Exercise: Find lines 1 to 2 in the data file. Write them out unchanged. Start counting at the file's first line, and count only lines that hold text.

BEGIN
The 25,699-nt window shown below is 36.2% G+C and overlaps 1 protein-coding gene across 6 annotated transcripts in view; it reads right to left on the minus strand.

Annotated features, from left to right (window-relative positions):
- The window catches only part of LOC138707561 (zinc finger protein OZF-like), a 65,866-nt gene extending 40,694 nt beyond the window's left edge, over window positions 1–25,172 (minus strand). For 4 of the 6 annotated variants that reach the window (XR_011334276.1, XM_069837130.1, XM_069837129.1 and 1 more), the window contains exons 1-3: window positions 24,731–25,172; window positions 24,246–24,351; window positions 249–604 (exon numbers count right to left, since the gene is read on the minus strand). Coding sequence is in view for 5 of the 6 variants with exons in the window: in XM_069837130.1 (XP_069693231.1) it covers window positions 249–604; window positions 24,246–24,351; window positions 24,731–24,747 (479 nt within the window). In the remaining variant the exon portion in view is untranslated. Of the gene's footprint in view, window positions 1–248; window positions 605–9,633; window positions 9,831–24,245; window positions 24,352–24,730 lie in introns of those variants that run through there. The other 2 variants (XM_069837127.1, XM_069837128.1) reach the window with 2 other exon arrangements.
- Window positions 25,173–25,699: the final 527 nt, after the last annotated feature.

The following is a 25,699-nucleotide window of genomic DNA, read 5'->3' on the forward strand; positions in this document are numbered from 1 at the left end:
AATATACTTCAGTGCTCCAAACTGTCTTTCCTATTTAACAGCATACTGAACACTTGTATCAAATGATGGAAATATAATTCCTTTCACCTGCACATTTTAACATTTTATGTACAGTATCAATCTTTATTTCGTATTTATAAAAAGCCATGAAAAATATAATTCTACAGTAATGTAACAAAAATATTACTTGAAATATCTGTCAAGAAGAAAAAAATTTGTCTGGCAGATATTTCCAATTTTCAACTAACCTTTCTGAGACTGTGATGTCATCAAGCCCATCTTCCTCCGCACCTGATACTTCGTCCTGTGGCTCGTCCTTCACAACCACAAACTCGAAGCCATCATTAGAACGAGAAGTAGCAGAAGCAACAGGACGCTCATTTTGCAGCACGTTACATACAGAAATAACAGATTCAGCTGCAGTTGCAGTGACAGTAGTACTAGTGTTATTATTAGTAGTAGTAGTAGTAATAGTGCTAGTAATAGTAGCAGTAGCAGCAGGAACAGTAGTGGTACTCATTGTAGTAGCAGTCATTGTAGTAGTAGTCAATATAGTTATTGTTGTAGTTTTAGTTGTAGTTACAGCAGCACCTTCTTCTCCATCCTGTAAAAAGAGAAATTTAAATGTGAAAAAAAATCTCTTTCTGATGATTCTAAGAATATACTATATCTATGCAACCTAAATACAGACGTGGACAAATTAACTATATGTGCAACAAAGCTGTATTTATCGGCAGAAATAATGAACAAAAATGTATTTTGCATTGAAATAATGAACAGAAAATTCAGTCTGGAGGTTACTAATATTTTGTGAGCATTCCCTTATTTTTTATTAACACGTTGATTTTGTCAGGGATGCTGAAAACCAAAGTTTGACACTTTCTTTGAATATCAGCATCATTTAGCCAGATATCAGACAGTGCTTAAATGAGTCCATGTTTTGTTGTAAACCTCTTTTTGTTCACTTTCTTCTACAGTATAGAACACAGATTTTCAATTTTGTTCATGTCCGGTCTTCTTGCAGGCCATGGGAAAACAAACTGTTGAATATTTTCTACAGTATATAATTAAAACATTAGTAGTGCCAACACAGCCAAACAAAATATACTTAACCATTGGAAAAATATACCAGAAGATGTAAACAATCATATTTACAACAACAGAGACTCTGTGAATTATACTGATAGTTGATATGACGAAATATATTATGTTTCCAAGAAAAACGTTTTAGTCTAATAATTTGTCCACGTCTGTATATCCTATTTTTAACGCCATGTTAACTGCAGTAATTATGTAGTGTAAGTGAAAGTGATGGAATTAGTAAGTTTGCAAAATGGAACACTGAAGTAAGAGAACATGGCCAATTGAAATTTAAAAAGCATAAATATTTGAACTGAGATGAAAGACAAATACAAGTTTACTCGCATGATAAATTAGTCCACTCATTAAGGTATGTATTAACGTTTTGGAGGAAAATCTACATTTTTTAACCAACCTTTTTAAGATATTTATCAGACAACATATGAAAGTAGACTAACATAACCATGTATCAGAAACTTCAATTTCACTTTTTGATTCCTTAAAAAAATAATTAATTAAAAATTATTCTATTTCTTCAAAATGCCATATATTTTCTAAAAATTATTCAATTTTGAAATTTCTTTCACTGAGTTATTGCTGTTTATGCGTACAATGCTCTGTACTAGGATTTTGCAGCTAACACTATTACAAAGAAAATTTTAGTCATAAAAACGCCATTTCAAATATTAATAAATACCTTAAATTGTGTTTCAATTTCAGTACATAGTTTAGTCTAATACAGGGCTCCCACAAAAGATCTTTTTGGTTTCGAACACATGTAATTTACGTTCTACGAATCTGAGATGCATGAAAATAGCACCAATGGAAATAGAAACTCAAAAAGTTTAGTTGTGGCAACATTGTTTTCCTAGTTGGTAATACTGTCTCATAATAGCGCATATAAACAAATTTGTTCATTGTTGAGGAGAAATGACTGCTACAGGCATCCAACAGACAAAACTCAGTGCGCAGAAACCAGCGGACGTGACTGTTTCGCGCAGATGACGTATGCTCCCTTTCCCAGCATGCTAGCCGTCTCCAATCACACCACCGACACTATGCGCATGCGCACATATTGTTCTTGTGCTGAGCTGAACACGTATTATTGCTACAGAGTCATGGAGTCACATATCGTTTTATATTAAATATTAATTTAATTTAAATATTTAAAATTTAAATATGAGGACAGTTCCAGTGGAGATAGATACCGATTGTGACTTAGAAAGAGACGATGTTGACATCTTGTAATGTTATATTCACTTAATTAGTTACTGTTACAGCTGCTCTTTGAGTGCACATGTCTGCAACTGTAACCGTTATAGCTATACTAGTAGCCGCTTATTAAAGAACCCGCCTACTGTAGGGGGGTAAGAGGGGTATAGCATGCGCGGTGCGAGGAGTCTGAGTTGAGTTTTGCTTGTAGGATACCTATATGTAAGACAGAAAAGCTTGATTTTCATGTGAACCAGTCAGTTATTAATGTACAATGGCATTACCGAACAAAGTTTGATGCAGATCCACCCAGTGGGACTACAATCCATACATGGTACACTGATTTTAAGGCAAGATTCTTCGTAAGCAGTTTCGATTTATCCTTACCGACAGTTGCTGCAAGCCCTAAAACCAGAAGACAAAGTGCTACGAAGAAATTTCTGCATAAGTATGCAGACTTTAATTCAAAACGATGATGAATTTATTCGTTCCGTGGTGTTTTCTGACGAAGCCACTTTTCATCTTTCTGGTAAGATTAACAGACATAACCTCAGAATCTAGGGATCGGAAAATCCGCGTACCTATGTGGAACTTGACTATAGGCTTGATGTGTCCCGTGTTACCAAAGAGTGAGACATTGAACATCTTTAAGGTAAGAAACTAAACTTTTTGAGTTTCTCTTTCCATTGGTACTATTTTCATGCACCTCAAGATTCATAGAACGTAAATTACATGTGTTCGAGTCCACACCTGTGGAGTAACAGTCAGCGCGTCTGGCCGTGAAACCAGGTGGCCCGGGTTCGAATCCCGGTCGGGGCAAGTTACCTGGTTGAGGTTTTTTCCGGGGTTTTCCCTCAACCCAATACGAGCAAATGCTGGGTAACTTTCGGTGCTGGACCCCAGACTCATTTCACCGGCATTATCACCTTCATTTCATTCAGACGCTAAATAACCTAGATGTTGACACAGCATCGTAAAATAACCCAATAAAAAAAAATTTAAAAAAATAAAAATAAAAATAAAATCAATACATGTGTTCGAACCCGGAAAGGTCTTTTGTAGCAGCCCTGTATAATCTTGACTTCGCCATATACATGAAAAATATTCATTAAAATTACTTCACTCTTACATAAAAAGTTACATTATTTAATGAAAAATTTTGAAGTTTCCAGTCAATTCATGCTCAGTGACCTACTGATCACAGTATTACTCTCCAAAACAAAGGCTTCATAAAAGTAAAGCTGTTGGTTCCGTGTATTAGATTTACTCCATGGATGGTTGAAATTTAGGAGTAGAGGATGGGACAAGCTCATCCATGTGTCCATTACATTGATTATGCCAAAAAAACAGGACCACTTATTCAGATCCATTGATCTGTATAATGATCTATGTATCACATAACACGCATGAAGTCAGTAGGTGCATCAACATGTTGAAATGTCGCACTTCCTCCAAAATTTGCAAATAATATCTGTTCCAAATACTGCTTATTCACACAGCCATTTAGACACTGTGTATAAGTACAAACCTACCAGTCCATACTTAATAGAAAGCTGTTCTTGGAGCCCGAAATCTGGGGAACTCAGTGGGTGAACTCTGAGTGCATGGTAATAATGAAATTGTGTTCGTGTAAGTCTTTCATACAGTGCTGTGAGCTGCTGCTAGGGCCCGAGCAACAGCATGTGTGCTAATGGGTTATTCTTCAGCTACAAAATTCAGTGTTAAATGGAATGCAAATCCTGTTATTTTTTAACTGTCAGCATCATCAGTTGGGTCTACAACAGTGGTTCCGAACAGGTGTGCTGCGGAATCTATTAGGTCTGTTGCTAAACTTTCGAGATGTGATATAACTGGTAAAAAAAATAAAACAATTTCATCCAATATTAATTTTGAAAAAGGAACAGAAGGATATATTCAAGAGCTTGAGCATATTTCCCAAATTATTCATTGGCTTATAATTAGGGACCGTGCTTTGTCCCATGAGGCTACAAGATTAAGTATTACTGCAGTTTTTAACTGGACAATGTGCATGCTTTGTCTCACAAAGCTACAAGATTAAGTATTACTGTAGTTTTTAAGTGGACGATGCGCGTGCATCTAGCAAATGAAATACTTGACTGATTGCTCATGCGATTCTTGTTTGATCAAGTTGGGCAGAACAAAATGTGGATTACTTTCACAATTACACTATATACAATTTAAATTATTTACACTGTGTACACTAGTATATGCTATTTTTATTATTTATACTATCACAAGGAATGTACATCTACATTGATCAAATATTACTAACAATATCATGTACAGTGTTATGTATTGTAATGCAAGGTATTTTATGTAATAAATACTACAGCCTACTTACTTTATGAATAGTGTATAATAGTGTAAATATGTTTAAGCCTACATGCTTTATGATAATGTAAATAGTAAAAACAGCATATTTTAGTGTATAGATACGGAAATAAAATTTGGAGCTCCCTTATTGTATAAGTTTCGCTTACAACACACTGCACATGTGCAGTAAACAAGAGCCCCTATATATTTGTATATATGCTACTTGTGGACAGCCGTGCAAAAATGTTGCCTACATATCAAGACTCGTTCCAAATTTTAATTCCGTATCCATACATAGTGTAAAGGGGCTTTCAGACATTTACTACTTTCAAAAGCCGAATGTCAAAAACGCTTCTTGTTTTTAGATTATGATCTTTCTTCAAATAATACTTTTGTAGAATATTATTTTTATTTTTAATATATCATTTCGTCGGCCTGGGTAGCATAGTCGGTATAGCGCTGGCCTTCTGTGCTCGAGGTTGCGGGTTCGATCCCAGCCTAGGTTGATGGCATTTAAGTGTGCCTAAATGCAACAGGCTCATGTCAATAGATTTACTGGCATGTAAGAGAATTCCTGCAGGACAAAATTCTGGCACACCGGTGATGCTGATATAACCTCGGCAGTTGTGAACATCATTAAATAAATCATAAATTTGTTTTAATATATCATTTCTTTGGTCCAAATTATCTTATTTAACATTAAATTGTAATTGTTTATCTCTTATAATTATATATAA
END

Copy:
The 25,699-nt window shown below is 36.2% G+C and overlaps 1 protein-coding gene across 6 annotated transcripts in view; it reads right to left on the minus strand.

Annotated features, from left to right (window-relative positions):